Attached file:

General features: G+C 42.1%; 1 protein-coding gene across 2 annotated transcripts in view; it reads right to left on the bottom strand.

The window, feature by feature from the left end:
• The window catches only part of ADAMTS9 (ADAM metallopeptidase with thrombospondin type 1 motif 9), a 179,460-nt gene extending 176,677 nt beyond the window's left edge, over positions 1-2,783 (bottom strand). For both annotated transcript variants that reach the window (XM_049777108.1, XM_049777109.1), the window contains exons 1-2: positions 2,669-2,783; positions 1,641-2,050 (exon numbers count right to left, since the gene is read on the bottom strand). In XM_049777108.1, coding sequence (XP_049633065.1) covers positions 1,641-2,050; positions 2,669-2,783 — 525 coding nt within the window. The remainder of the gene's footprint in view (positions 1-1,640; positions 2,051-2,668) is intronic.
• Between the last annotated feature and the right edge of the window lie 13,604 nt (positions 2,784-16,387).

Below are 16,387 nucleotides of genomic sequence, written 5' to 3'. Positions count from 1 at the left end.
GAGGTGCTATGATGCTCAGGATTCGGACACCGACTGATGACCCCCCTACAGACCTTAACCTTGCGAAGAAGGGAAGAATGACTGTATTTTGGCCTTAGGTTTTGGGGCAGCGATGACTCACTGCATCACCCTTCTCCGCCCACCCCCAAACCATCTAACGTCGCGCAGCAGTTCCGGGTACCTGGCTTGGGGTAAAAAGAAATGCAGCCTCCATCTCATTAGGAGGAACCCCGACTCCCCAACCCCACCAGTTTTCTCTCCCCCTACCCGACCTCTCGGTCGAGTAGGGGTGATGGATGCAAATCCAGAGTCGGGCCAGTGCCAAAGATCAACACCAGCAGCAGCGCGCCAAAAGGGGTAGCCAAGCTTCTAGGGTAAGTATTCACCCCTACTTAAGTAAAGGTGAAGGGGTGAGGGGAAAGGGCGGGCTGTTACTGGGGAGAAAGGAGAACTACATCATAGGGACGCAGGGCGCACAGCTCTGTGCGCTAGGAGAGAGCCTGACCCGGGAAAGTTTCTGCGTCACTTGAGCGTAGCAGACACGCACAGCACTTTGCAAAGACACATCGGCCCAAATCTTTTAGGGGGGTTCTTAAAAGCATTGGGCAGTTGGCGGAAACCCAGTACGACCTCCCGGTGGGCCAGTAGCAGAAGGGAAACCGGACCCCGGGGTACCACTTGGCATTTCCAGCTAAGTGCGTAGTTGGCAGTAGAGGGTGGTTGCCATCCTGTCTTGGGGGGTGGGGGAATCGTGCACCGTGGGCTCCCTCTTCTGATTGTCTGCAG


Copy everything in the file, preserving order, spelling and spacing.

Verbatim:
General features: G+C 42.1%; 1 protein-coding gene across 2 annotated transcripts in view; it reads right to left on the bottom strand.

The window, feature by feature from the left end:
• The window catches only part of ADAMTS9 (ADAM metallopeptidase with thrombospondin type 1 motif 9), a 179,460-nt gene extending 176,677 nt beyond the window's left edge, over positions 1-2,783 (bottom strand). For both annotated transcript variants that reach the window (XM_049777108.1, XM_049777109.1), the window contains exons 1-2: positions 2,669-2,783; positions 1,641-2,050 (exon numbers count right to left, since the gene is read on the bottom strand). In XM_049777108.1, coding sequence (XP_049633065.1) covers positions 1,641-2,050; positions 2,669-2,783 — 525 coding nt within the window. The remainder of the gene's footprint in view (positions 1-1,640; positions 2,051-2,668) is intronic.
• Between the last annotated feature and the right edge of the window lie 13,604 nt (positions 2,784-16,387).

Below are 16,387 nucleotides of genomic sequence, written 5' to 3'. Positions count from 1 at the left end.
GAGGTGCTATGATGCTCAGGATTCGGACACCGACTGATGACCCCCCTACAGACCTTAACCTTGCGAAGAAGGGAAGAATGACTGTATTTTGGCCTTAGGTTTTGGGGCAGCGATGACTCACTGCATCACCCTTCTCCGCCCACCCCCAAACCATCTAACGTCGCGCAGCAGTTCCGGGTACCTGGCTTGGGGTAAAAAGAAATGCAGCCTCCATCTCATTAGGAGGAACCCCGACTCCCCAACCCCACCAGTTTTCTCTCCCCCTACCCGACCTCTCGGTCGAGTAGGGGTGATGGATGCAAATCCAGAGTCGGGCCAGTGCCAAAGATCAACACCAGCAGCAGCGCGCCAAAAGGGGTAGCCAAGCTTCTAGGGTAAGTATTCACCCCTACTTAAGTAAAGGTGAAGGGGTGAGGGGAAAGGGCGGGCTGTTACTGGGGAGAAAGGAGAACTACATCATAGGGACGCAGGGCGCACAGCTCTGTGCGCTAGGAGAGAGCCTGACCCGGGAAAGTTTCTGCGTCACTTGAGCGTAGCAGACACGCACAGCACTTTGCAAAGACACATCGGCCCAAATCTTTTAGGGGGGTTCTTAAAAGCATTGGGCAGTTGGCGGAAACCCAGTACGACCTCCCGGTGGGCCAGTAGCAGAAGGGAAACCGGACCCCGGGGTACCACTTGGCATTTCCAGCTAAGTGCGTAGTTGGCAGTAGAGGGTGGTTGCCATCCTGTCTTGGGGGGTGGGGGAATCGTGCACCGTGGGCTCCCTCTTCTGATTGTCTGCAG